Self-publishing: about selling on non-Amazon platforms

This morning I was listening to the Creative Penn podcast in which Joanna talks to Mark Levefre, the director of Kobo Writing Life.

Kobo has a special place for me, because it was the first platform where I started selling more than coffee money. That was pure luck, but lately I have been selling quite well on all non-Amazon platforms, and in the interview, Mark confirmed a few points that I had also noticed about selling on non-Amazon platforms.

Anyone who knows me will also know that I am a big proponent of being “wide”, meaning: selling on all retailer platforms where possible. This is the opposite of being in Amazon’s Select program, which requires you to be exclusive.

That’s not to say that I don’t play with Amazon’s toys every now and then. I like poking things to see what happens.

But it means that the bulk of my work will be available everywhere I can make it available.

A good many people complain about not selling much outside Amazon, so here are some of my thoughts about selling on non-Amazon platforms.

Other platforms are about the global reader. In many countries in the world, you can’t even access Amazon. Those people can only buy at Kobo or Google Play. Last months sales from Google Play featured countries as varied as Poland, Ireland, the Philippines, Switzerland, Finland, New Zealand and Argentina. There are many more people reading in English outside the US than there are inside it.

Other platforms are about commitment. I’m a Kobo reader. When I go to someone’s page on Kobo and I see a half-arsed selection of just a couple of their minor titles there, I know that that author is not committed to selling to me. I go and find another author.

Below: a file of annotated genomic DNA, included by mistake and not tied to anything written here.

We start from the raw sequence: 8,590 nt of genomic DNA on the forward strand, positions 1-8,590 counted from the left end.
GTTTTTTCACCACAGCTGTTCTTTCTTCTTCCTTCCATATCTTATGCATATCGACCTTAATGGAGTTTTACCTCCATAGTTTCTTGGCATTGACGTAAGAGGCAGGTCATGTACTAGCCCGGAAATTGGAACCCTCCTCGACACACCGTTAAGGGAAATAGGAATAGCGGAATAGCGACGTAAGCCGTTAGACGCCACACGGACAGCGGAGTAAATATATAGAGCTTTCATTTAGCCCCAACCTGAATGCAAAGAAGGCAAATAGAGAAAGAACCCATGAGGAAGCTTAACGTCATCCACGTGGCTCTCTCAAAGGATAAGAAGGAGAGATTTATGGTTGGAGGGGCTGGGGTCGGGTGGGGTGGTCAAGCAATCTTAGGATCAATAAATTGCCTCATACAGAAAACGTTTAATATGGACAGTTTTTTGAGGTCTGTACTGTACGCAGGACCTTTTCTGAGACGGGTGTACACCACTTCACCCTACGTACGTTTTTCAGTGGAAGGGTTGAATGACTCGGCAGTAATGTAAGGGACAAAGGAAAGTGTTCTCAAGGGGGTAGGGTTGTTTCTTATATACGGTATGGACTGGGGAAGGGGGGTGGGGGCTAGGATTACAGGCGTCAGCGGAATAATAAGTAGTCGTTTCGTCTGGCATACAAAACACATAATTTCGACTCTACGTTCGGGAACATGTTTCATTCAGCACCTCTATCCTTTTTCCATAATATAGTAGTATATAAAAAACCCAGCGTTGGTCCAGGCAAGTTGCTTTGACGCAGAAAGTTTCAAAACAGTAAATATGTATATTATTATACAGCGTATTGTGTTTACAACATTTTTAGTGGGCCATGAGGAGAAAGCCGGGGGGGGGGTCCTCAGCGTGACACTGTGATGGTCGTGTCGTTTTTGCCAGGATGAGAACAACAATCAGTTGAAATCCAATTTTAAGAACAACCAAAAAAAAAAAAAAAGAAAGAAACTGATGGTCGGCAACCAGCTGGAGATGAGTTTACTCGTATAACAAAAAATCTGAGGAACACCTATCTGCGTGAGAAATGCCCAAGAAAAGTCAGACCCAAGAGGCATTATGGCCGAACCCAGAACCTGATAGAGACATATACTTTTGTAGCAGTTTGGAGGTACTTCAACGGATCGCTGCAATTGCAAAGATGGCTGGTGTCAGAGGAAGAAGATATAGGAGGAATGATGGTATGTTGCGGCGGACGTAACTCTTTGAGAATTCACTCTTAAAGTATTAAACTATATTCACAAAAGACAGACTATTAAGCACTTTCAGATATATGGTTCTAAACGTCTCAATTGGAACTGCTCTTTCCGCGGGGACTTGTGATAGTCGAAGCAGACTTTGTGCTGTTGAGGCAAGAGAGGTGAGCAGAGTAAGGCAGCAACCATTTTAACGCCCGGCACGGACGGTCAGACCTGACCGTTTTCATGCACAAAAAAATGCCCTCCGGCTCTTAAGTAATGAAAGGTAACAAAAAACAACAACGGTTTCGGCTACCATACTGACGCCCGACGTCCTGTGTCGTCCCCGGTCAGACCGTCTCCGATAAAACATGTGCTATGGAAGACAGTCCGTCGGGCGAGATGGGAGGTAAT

Other platforms are about slow building and few spikes. It takes a long time to build up a sales history on some platforms. If you flip-flop in and out of Select, you start from scratch each time. Once your books have built up this sales history, they will sell themselves pretty much without your involvement.

Other platforms are about tailoring. I can’t comprehend why writers do their best to optimise their listings on Amazon, and then just plunk their books on other retailers (with the same blurb and same keywords as on Amazon), and expect the books to sell, without making ANY effort whatsoever to tailor their books to the site, and often without having looked at the site and what makes it tick.

If you have no real commitment and spend no effort advertising your books on other sites, you can’t expect to sell.

But, some people say, if I take my books out of the Select program, I make so much less money!

That may be true for some (it certainly wasn’t for me), but selling everywhere is not primarily about money. It’s about security, because if you’re exclusive with Amazon and don’t show consistent commitment to other sites, then when Amazon sneezes, you’ll be in bed with glandular fever for six months.

Selling on other platforms is also about taking control of your audience. It’s about learning to create your own sales rather than relying on retailer algorithms to do it for you (or, all of a sudden, to stop doing that for you overnight).

To try to go wide out of panic after a sudden downturn is the absolute worst time to do it. You can’t be in a hurry when you go wide. You need a lead time before you see the significant benefits.


  1. I believe in ‘wide’ and to me, it’s about my readers, not my dollars. I own a Nook (actually, my first e-reader was an eBook Wise, so I’ve been reading digitally a long time–pre-Kindle). The reason I chose the Nook was because at the time, it was the first to come out with a back lit screen, the biggest feature for me after getting hooked on reading in bed with my other reader. Because it’s so much easier to read on my Nook (which I’ve upgraded to a tablet since then), that’s where I shop as a reader. Yes, I can buy from Amazon and Kobo, and I do, using the apps, but my first stop is B&N. So, as a writer, I want to make sure my books are available everywhere I can place them. Yes, the bulk of my income is from Amazon, but I’m not going to diss my readers and potential readers who use other platforms.

    (I also love working with Kobo and how they seem to care much more about their authors–Thanks, Mark!)

  2. Ditto.
    For me it’s about the Longview. Recently signed up for StreetLib, BabbelCube and Fiberead to get my English books out wider than Amazon and Kobo and also get them into other languages. Thanks for leading the way.

  3. For your information, the link for your right-hand “I Support” graphic is broken. You’ve got a “.cpm” instead of a “.com” in there.

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